Architecture in Iowa
Architecture in Iowa
Among Iowa’s hidden gems are stunning buildings designed by some of the world’s best-known architects. Here’s just a sample of Iowa’s rich architectural history that’s sure to wow you.
WORLD FOOD PRIZE BUILDING
Des Moines: Talk about breathtaking. Built along the Des Moines River, the former home of the Des Moines Public Library was completed in 1903 and was the first building approved for construction along the riverfront. This site is now home to the World Food Prize organization.
HISTORIC PARK INN HOTEL
Mason City: Know what’s the last remaining hotel in the world designed by Frank Lloyd Wright? You got it. The Historic Park Inn Hotel. Finished in 1910, a complete renovation including restoration of the distinctive brick and terra-cotta façade as well as art glass windows was completed in 2011.
HENRY C. ADAMS BUILDING
Algona: Local businessman Harry C. Adams commissioned Louis Sullivan to design and build this beautiful “jewel box” bank in 1913. One of only eight buildings in the Midwest with that pedigree, it now houses the Algona Chamber of Commerce.Its stained glass windows are truly a sight to behold.
MERCHANTS NATIONAL BANK
Grinnell: Another gorgeous design by Louis Sullivan, Merchants National Bank was constructed in 1914. This simple cubical-plan structure is one of the best examples of the jewel box banks designed by Sullivan late in his career. Today, the restored building houses the Grinnell Chamber of Commerce.
VAN ALLEN AND COMPANY DEPARTMENT STORE
Clinton: This four-story building from 1915 is the only small retail building that Louis Sullivan designed. Now a designated National Historic Landmark, it was painstakingly restored into apartments and also includes ground-floor businesses that are open to the public.
WOODBURY COUNTY COURTHOUSE
Sioux City: Designed by William Steele and built in 1918, this courthouse is the largest publicly owned Prairie Style building in the world. Named a National Historic Landmark in 1996, the structure is adorned with thousands of colorful tiles and is topped by a stained glass dome. Courtrooms still contain original architect-designed furniture and lighting fixtures.
Des Moines: Modeled after the King’s House in Salisbury, England, this American castle was built for Carl and Edith Weeks between 1923 and 1928. The mansion contains authentic 16th century English oak and rafters that date back to the time of Shakespeare. It’s filled with original furnishings and rare objects including art, paintings, tapestries and books that belonged to the Weeks family.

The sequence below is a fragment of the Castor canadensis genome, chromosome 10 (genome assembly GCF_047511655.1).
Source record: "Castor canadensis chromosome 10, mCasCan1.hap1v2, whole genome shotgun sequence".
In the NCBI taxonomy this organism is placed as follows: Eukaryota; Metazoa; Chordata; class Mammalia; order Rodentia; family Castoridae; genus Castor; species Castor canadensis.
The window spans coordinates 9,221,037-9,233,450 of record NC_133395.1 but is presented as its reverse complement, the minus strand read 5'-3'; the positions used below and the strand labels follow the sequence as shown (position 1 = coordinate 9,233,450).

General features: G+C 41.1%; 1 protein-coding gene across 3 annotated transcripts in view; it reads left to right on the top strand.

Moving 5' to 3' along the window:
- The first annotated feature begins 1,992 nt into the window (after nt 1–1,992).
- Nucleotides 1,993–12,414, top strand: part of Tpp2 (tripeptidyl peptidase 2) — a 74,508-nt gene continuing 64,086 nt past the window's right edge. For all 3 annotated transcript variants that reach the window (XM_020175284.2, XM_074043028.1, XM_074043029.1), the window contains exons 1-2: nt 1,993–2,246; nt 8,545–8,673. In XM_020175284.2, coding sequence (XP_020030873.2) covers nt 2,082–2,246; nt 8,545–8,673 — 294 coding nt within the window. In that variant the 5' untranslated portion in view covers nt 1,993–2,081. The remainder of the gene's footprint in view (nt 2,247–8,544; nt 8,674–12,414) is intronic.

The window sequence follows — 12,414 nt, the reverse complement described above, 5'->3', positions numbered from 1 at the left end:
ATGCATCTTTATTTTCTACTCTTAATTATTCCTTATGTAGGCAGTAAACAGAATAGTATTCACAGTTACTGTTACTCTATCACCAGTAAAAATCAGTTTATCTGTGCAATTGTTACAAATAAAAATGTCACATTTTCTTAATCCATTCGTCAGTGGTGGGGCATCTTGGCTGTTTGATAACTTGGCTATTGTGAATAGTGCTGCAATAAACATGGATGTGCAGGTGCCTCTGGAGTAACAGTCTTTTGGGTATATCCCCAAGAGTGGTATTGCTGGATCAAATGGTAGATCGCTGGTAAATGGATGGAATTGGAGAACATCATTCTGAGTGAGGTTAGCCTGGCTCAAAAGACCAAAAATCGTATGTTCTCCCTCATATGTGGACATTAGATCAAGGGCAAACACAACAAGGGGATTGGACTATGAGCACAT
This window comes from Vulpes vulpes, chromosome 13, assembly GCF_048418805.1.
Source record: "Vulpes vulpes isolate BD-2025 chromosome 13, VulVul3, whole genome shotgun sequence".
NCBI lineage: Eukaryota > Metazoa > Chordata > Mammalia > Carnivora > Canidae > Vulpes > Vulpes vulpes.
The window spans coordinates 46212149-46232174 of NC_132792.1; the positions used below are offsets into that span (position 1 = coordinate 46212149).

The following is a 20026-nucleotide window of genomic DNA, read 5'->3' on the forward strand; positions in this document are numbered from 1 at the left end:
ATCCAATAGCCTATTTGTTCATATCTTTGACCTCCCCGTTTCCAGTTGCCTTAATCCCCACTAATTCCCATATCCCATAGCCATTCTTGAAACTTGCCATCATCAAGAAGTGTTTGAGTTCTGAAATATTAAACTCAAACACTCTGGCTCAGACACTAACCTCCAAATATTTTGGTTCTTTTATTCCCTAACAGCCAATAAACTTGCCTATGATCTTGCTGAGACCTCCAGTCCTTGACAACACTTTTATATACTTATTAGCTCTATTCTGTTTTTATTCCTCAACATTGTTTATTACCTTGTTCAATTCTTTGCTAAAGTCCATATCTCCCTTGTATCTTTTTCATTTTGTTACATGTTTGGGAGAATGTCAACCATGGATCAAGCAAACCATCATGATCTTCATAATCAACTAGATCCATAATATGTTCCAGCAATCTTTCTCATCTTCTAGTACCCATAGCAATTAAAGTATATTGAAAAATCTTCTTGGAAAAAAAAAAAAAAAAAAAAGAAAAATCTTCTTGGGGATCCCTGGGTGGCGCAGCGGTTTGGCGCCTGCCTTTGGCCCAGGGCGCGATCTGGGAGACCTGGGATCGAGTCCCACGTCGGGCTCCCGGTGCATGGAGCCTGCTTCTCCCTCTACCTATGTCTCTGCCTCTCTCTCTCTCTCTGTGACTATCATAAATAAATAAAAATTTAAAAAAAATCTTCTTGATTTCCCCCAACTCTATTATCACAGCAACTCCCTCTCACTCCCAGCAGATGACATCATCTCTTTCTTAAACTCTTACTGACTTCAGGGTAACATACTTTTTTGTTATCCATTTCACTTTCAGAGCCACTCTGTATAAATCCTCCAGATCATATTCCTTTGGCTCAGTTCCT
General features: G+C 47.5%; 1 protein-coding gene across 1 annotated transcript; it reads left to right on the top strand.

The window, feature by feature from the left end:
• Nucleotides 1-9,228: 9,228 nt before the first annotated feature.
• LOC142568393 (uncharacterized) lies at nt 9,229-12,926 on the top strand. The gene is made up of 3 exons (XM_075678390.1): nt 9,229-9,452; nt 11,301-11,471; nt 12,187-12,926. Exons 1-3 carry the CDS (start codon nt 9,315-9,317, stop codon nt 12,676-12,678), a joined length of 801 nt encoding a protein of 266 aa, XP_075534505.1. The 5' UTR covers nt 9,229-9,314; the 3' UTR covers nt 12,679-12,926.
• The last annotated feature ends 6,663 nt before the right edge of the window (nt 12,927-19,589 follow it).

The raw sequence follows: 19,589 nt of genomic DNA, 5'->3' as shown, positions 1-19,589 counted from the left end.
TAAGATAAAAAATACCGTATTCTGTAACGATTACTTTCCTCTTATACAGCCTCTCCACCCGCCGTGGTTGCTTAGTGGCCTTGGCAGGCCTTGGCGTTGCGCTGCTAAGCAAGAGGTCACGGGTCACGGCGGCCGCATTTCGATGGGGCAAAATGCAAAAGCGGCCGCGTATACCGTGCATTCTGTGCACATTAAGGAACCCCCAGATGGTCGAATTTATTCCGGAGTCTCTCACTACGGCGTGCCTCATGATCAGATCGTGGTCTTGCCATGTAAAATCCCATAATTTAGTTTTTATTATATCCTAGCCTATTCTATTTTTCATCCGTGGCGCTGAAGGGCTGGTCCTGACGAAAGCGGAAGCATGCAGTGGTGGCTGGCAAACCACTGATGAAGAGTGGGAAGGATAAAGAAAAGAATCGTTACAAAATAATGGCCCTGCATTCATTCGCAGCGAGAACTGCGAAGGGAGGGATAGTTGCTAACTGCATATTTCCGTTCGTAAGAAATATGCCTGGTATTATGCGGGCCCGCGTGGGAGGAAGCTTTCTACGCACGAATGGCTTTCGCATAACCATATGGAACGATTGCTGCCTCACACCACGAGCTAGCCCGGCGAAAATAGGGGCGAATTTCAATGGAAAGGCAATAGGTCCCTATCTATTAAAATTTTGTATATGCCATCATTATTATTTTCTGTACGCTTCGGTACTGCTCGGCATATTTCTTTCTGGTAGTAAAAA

DES MOINES ART CENTER
Des Moines: Three renowned architects contributed to the Art Center’s celebrated design. Eliel Saarinen designed the first portion of the museum (which has remained virtually intact since its opening in 1948). I.M. Pei designed the concrete addition in 1968. And Richard Meier won a competition held in the early 1980s to design a second addition to the museum.
Independence: Situated on a wooded hill overlooking the Wapsipinicon River, this Usonian home was designed by Frank Lloyd Wright for Lowell and Agnes Walter. Completed in 1950, Wright also designed the entry gate, an outdoor fire circle and two-level boathouse on the site.
C.Y. STEPHENS AUDITORIUM
Ames: Built in 1969 by architects Crites & McConnell and Brooks-Borg & Skiles, C.Y. Stephens Auditorium is acclaimed for its excellent acoustics and sight lines from every one of the 2,700 seats. The facility was named the Building of the 20th Century by the Association of Architects, Iowa Chapter.
FIGGE ART MUSEUM
Davenport: Designed by British architect David Chipperfield, the glass building near the Mississippi River was completed in 2005. An outdoor plaza provides for a sculpture garden and public gathering space, connecting the Figge visually with other cultural attractions in the downtown.
CENTRAL PUBLIC LIBRARY
Des Moines: Another showstopper by architect David Chipperfield, the central branch of the Des Moines Library was completed in 2006. The modern, monolithic structure is wrapped in a shimmering high-tech copper skin and sits on the western edge of downtown Des Moines.